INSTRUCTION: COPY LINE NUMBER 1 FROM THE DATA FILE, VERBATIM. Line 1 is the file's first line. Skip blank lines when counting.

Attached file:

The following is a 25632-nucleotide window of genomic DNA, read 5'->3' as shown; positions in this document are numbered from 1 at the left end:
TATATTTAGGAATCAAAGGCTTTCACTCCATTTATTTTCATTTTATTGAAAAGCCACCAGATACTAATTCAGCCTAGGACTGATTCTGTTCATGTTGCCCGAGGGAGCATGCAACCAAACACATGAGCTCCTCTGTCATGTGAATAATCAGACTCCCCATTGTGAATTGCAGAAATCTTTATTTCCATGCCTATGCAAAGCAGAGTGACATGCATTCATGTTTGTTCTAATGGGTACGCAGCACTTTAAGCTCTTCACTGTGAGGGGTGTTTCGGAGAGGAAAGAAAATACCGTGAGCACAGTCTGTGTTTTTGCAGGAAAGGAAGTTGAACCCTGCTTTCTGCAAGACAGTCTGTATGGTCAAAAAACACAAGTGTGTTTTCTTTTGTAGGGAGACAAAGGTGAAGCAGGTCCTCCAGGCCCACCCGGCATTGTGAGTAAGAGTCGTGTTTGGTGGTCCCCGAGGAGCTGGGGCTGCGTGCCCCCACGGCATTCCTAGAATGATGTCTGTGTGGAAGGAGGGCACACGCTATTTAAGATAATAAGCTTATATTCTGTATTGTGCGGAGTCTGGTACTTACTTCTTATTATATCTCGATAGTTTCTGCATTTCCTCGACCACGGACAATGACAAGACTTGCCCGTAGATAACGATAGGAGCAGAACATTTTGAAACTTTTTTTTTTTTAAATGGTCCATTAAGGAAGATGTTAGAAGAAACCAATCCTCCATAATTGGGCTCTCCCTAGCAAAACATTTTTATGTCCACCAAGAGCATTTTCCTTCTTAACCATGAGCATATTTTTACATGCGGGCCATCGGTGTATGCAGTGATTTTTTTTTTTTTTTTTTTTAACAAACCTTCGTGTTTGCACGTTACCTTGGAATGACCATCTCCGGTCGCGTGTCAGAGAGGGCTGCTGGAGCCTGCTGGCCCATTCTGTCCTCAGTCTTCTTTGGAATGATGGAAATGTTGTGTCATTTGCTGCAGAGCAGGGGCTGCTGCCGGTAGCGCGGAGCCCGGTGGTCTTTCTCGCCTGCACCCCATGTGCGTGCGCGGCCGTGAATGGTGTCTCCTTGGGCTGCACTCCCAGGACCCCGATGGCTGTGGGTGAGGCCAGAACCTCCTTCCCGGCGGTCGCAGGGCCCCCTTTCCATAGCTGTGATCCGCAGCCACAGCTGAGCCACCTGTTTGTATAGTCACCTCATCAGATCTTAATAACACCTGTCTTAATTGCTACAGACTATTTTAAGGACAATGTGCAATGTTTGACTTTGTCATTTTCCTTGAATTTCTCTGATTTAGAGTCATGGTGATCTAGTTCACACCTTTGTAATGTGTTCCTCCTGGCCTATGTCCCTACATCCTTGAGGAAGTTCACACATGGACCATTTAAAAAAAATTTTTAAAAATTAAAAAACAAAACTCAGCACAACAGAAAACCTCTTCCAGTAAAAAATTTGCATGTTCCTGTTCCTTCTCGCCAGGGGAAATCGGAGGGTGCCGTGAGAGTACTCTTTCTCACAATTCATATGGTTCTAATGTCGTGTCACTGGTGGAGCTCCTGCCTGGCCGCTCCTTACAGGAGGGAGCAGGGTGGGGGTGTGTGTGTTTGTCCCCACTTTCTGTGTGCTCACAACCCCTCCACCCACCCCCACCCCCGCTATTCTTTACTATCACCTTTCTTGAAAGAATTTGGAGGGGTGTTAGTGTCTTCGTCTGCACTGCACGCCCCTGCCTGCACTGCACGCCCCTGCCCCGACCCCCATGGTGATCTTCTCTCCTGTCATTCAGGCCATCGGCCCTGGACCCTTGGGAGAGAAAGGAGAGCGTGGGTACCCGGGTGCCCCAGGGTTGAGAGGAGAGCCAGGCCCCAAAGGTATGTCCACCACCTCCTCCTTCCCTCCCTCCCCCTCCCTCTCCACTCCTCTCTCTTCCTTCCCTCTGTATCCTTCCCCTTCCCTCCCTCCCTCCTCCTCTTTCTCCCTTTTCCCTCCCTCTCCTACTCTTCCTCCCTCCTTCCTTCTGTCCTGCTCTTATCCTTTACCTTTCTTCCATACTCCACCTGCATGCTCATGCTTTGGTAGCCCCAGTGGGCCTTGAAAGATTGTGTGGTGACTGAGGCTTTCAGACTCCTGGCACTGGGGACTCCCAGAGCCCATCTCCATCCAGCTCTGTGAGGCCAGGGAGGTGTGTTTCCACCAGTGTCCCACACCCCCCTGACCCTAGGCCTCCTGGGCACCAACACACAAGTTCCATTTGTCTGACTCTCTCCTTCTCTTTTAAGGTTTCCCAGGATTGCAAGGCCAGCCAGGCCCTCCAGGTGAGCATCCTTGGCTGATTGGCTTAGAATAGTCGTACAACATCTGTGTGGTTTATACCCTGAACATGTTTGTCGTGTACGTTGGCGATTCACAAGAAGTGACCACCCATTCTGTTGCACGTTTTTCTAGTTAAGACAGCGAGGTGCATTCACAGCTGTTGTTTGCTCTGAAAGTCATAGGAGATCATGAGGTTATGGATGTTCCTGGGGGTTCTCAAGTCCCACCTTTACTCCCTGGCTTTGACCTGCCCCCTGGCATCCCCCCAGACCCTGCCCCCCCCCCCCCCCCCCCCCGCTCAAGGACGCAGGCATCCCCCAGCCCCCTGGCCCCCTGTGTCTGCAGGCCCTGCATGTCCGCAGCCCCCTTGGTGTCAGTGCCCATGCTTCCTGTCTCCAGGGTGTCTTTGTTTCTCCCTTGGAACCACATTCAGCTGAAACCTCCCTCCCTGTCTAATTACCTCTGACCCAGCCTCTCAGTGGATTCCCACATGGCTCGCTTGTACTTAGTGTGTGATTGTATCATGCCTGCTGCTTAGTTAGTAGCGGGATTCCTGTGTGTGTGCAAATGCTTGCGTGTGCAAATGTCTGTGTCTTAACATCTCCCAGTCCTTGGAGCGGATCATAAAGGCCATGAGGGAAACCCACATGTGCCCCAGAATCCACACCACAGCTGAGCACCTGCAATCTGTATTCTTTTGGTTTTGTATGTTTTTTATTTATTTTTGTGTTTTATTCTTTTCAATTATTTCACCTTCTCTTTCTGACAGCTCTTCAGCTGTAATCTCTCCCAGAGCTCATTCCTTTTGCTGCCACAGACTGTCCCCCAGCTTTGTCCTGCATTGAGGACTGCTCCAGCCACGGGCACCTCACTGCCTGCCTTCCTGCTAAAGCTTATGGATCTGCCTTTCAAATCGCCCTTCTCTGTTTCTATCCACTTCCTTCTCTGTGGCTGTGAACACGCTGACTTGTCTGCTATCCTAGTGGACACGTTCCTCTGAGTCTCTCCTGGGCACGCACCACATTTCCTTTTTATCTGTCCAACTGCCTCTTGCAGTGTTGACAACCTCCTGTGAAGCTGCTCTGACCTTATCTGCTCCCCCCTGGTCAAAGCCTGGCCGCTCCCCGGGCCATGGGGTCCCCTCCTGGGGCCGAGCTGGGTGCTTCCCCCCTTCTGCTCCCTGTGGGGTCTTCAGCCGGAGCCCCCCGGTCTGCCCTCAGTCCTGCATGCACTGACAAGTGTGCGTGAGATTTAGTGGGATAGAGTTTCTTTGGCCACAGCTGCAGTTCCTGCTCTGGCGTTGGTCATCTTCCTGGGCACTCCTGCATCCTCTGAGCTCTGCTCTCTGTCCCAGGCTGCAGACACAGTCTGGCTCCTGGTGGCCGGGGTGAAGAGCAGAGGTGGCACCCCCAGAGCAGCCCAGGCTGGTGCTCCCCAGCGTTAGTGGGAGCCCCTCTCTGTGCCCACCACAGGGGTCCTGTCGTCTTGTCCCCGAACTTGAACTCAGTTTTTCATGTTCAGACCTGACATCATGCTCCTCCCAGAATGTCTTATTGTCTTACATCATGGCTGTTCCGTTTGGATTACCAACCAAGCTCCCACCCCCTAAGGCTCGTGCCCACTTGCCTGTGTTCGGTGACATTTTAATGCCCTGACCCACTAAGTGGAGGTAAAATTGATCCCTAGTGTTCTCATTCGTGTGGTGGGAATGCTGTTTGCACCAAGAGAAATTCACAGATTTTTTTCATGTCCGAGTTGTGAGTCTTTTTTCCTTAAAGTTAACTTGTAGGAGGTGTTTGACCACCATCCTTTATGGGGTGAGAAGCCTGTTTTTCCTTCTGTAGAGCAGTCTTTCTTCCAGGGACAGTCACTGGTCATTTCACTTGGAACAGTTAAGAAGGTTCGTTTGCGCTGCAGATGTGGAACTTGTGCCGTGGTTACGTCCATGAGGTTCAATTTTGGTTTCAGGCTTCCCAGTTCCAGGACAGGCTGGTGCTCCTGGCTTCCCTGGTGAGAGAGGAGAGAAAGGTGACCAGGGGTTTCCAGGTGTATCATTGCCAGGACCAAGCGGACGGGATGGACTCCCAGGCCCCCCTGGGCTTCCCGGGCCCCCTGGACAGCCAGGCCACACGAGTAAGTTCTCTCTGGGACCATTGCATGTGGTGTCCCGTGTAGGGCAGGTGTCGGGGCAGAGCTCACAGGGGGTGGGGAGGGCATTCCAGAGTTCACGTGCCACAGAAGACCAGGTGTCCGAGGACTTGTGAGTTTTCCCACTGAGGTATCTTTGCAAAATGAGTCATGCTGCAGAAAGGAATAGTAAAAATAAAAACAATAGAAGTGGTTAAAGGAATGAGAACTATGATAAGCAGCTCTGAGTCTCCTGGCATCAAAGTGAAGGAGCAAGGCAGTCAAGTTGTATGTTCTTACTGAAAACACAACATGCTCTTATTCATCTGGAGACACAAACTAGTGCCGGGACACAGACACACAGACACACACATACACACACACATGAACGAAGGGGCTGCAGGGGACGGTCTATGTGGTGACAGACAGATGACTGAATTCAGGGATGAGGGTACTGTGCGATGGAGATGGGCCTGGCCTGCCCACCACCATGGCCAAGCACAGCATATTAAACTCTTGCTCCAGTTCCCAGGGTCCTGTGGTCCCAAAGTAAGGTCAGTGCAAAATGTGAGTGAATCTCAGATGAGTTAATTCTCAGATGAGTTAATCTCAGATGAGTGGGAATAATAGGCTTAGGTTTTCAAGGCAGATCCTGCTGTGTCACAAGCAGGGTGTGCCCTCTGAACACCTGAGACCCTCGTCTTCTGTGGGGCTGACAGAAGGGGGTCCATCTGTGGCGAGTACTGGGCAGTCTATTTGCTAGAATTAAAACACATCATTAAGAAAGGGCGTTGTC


The following is a 25632-nucleotide window of genomic DNA, read 5'->3' as shown; positions in this document are numbered from 1 at the left end: